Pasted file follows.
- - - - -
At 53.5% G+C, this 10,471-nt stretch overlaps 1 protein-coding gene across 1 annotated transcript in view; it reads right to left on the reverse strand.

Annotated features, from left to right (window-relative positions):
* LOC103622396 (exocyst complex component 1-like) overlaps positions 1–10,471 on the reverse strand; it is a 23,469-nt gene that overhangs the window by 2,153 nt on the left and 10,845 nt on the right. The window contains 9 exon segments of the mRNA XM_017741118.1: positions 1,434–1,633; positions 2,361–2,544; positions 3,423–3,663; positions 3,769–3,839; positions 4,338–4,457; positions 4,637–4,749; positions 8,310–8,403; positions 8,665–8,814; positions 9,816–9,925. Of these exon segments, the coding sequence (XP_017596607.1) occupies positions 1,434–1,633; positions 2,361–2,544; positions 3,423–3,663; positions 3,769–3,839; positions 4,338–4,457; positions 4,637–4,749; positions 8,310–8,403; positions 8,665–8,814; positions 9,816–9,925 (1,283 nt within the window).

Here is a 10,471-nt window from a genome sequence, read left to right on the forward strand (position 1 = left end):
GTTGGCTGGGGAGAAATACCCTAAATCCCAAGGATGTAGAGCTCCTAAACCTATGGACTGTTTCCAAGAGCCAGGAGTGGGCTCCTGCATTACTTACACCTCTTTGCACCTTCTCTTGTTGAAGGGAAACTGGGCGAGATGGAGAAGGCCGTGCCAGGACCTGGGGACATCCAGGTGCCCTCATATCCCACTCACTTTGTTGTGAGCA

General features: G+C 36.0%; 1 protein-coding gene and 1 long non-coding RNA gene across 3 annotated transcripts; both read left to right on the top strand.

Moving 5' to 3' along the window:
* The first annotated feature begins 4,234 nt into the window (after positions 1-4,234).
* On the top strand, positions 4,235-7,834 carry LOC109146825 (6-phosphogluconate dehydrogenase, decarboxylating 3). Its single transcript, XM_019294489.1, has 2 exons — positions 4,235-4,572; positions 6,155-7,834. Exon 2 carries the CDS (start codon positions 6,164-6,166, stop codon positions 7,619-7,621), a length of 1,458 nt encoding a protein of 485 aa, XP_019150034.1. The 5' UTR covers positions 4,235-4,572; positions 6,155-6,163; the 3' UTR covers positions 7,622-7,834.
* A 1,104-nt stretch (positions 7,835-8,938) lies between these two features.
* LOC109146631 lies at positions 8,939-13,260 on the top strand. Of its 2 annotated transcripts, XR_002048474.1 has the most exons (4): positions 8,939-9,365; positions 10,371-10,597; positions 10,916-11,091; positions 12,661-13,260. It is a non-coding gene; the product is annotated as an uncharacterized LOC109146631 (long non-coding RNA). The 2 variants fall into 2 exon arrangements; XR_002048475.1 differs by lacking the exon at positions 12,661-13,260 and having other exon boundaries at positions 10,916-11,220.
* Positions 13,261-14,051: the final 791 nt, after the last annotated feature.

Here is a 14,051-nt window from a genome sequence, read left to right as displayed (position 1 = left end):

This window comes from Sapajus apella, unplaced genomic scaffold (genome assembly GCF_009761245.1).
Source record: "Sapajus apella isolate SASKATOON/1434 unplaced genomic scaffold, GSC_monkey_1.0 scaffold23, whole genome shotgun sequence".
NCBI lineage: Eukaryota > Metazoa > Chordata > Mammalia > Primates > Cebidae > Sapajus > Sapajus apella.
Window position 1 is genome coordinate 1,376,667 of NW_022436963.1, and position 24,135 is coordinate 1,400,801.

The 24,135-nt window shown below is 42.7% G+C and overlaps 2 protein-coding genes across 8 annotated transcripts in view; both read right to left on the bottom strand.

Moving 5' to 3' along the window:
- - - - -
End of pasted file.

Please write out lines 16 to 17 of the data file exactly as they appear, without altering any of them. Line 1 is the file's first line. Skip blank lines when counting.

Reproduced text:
NCBI lineage: Eukaryota > Metazoa > Chordata > Mammalia > Primates > Cebidae > Sapajus > Sapajus apella.
Window position 1 is genome coordinate 1,376,667 of NW_022436963.1, and position 24,135 is coordinate 1,400,801.